Of course, there are wealthy developed parts of the southern hemisphere and there are undeveloped poverty-stricken parts of the northern hemisphere. Southern hemisphere is more of a metaphor like the North-South divide in global equality, while there are many rich in the South and many poor in the North.

    Northern hemisphere or southern, the bulk of those who call themselves Christians suffer in one way or another, either through poverty or oppression or both.

    If those who able to, try to help their brothers and sisters around the world in need, become aware of their plight and express their solidarity with them, this will bring its own spiritual blessing a thousandfold, satisfying all or most of the spiritual hunger in those communities that give.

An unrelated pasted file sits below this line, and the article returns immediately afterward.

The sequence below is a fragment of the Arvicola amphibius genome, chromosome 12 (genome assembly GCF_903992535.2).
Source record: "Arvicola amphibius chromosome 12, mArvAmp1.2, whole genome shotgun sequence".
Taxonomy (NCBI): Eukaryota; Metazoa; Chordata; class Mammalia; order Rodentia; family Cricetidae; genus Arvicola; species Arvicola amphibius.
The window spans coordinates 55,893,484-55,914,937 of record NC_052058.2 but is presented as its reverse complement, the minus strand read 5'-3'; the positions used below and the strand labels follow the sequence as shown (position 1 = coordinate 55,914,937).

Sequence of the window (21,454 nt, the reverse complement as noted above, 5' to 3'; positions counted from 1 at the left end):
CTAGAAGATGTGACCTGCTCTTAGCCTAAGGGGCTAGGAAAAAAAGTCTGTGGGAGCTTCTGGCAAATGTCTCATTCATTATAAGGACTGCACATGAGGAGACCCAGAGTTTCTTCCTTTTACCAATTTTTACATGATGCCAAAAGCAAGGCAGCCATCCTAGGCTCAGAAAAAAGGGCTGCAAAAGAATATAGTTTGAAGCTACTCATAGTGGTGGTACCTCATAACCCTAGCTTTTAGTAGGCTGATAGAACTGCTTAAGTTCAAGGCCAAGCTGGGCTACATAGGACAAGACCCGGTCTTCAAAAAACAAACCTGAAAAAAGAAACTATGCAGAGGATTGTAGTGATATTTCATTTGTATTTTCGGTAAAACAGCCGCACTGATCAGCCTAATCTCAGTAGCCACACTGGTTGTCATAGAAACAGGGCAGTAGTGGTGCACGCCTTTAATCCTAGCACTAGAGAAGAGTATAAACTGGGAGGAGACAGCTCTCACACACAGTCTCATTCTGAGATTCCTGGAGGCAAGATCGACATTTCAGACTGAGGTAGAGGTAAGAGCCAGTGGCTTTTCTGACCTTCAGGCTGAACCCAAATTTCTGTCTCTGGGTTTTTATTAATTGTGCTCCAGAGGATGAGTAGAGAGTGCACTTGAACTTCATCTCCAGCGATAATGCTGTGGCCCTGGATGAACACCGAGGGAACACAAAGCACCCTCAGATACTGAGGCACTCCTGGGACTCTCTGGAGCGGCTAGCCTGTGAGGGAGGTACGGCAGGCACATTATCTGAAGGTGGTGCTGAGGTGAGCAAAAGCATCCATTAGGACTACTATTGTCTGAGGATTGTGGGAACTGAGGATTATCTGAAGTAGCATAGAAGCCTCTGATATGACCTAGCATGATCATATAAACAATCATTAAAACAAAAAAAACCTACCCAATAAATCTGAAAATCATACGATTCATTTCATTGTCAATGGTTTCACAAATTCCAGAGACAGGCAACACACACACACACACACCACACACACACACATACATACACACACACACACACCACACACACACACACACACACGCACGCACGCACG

• Peter
  • Peter

    A visiting African priest once said to congregation of a parish in the South of England that he could feed his own parish community for a year with the food he sees thrown away in the parish refuse bins.

    How condescending is it to recount that?

  • Peter
  • jdumon

    Card. Kasper should be cautious: If Pope Francis twice asked the portuguese bishops to consecrate his pontificate to Our Lady of Fatima, certainly the outcomes of that consecration never will be those he is expecting from a “new phase of Vatican II”.
    In fact the Fatima’s messages of our Lady were quite the opposite of the council Vatican II with the sad and rotten fruits we reaped until now.
    In the case the Pope Francis who just took the helm of the Church under our Lady’s control, would steer in a wrong direction, She will correct him into the right bearing.

  • scary goat